Molokai's remote north shore was where Hawaiians with leprosy were cast off, initially with little provisions or medical care. More than 8,000 were sent to Kalaupapa, the fields of unmarked graves attesting to the thousands who died there. But the settlement is also a tribute to the thousands who lived for decades as exiles, shunned by society while suffering from the disfiguring ailment, also known as Hansen's disease.
It's into this world of tidy white cottages, churches, stores and beaches that the Kalaupapa mules travel, transporting visitors to a place that has changed little over time. Think of an undeveloped, lush and sleepy Hawaii -- with a history of heartbreak looming over the scene, just like the green vertical Pali cliffs that separate the peninsula from "topside" Molokai.
But first you have to get there, no easy feat when the destination is a place where people were dropped by boat with the notion they wouldn't be leaving by foot. You can hike the trail, 3 miles one way with 26 switchbacks; fly in from the Molokai or Honolulu airports; or sign up for the Kalaupapa Guided Mule Tour. All visitors must have a permit to visit the settlement, now a National Historical Park. Once in Kalaupapa, a guide from Father Damien Tours leads the 3- to 4-hour visit, respecting the privacy of the roughly 15 former patients who still live there.
Taking a mule down is an adventure in itself. The morning starts at 8 a.m. with a leisurely welcome and briefing from Mule Tour co-owner Buzzy Sproat, 74. Born into a mule-skinning family, Sproat assures nervous riders "there's no such thing as a suicidal mule." Hook the reins around the saddle horn, he says, dig your feet into the stirrups and lean back -- waaaay back. The descent is so steep there's the feeling you might topple over those big ears if you didn't solidly dig in.
Sproat, a former rodeo star with the bowed legs to prove it, has been running mules on Molokai from the ramshackle shed at the start of the trail since 1973. The outfit takes care of the permits for the trip (limited to 100 per day and to ages 16 and above) and packs a lunch for the riders. After an hour and a half on the mules, riders come out on the beach, dismount and wobble over to an old school bus driven by a Father Damien Tour guide.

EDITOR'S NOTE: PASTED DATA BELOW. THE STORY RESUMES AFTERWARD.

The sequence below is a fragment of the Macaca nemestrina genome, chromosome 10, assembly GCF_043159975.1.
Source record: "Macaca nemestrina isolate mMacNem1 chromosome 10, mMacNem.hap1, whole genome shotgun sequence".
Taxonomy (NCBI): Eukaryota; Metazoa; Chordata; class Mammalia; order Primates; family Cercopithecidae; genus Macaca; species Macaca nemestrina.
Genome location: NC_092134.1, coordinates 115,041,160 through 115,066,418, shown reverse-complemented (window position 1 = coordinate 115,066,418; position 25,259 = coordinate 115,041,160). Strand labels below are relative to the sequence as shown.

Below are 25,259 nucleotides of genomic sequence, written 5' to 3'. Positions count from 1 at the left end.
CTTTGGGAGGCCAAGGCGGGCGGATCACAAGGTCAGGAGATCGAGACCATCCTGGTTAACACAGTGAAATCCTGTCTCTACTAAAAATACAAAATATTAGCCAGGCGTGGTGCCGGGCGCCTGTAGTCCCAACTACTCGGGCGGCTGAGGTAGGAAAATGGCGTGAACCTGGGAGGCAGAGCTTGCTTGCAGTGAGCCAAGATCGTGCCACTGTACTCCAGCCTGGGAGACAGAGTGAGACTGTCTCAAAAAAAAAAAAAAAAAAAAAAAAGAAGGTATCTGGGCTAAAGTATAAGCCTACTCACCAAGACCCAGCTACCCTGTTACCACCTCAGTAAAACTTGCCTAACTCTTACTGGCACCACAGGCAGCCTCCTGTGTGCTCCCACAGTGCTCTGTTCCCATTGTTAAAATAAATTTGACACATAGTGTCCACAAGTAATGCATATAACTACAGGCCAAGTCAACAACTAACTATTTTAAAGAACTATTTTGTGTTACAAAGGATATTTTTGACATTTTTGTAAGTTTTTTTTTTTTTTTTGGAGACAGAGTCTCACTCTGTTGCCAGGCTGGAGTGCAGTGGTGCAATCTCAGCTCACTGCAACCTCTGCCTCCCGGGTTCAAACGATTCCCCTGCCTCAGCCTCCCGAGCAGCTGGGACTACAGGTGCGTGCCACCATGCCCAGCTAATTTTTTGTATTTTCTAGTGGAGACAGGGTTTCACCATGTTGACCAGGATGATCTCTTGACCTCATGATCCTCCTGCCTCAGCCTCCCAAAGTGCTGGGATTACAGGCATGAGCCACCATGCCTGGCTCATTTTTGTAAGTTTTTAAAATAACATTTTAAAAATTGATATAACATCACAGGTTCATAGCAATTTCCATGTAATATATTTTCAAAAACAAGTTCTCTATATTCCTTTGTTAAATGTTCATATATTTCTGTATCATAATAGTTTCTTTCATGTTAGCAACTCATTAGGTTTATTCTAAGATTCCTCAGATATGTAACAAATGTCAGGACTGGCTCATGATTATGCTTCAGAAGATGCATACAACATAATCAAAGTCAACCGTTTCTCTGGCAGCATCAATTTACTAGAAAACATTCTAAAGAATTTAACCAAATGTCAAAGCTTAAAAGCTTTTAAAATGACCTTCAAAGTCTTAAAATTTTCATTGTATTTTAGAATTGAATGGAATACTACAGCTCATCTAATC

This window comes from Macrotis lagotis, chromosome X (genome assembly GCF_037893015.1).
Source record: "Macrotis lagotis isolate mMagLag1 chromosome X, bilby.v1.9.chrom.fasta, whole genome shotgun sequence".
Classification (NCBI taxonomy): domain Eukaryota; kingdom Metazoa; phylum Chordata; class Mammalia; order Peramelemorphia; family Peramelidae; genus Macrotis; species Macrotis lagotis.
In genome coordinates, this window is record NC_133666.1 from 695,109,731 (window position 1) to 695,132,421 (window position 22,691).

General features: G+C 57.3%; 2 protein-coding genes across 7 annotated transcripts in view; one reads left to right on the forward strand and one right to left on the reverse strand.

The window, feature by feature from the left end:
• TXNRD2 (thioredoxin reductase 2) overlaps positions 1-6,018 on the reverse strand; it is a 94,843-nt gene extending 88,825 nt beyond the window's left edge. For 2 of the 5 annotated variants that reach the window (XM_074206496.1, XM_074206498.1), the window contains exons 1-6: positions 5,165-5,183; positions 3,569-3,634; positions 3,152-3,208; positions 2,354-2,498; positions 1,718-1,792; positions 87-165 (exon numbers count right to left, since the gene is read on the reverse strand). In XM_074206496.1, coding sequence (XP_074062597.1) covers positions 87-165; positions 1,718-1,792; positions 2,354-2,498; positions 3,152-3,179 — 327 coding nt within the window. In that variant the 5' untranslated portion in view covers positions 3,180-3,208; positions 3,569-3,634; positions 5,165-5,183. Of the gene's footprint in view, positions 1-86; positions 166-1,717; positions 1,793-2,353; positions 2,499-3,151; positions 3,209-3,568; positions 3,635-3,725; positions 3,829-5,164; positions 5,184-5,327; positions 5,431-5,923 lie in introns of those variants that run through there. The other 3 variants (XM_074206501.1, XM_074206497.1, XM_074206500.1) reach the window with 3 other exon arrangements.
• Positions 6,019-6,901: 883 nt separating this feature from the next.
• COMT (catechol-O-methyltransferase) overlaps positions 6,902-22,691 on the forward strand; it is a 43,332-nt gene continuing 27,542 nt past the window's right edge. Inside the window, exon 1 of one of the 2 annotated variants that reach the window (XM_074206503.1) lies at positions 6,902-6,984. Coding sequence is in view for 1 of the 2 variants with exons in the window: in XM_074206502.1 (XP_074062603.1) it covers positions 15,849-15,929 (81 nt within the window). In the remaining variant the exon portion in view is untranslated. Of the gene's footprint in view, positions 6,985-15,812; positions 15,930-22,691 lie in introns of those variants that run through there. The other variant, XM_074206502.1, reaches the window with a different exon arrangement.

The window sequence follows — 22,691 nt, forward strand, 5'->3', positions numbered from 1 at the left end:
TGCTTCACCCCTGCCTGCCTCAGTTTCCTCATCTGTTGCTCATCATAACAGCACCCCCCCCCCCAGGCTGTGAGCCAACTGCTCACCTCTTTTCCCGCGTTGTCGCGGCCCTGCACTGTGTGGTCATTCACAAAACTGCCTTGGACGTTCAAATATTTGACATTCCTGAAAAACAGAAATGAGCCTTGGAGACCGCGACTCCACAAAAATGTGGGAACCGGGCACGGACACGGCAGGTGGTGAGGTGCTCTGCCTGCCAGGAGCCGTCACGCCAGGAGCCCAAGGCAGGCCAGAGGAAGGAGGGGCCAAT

The lilting voice of guide Norman Soares, a part-time Kalaupapa resident and auto mechanic (a useful skill to keep the ancient buses running), takes the little group through the settlement, first stopping at the store owned by Gloria Marks. She and her husband, Richard Marks, a former patient, started Father Damien Tours in 1966 to introduce visitors to the community and dispel myths about the disease. Richard Marks, who died in 2008, was considered an international ambassador for those suffering from Hansen's disease.
As Soares explained, Hansen's is a chronic illness caused by a bacterium that damages the nerves, skin, respiratory tract and eyes. Patients don't die of Hansen's itself, but from secondary conditions brought on by the disease. When King Kamehameha V made the decision in 1865 to exile those suspected of being infected, little was understood about the disease, which carried a stigma from biblical times. Families were torn apart when members -- even a child -- were taken to live on Molokai. If a baby was born at Kalaupapa to parents with Hansen's, the infant was shipped off the island for adoption.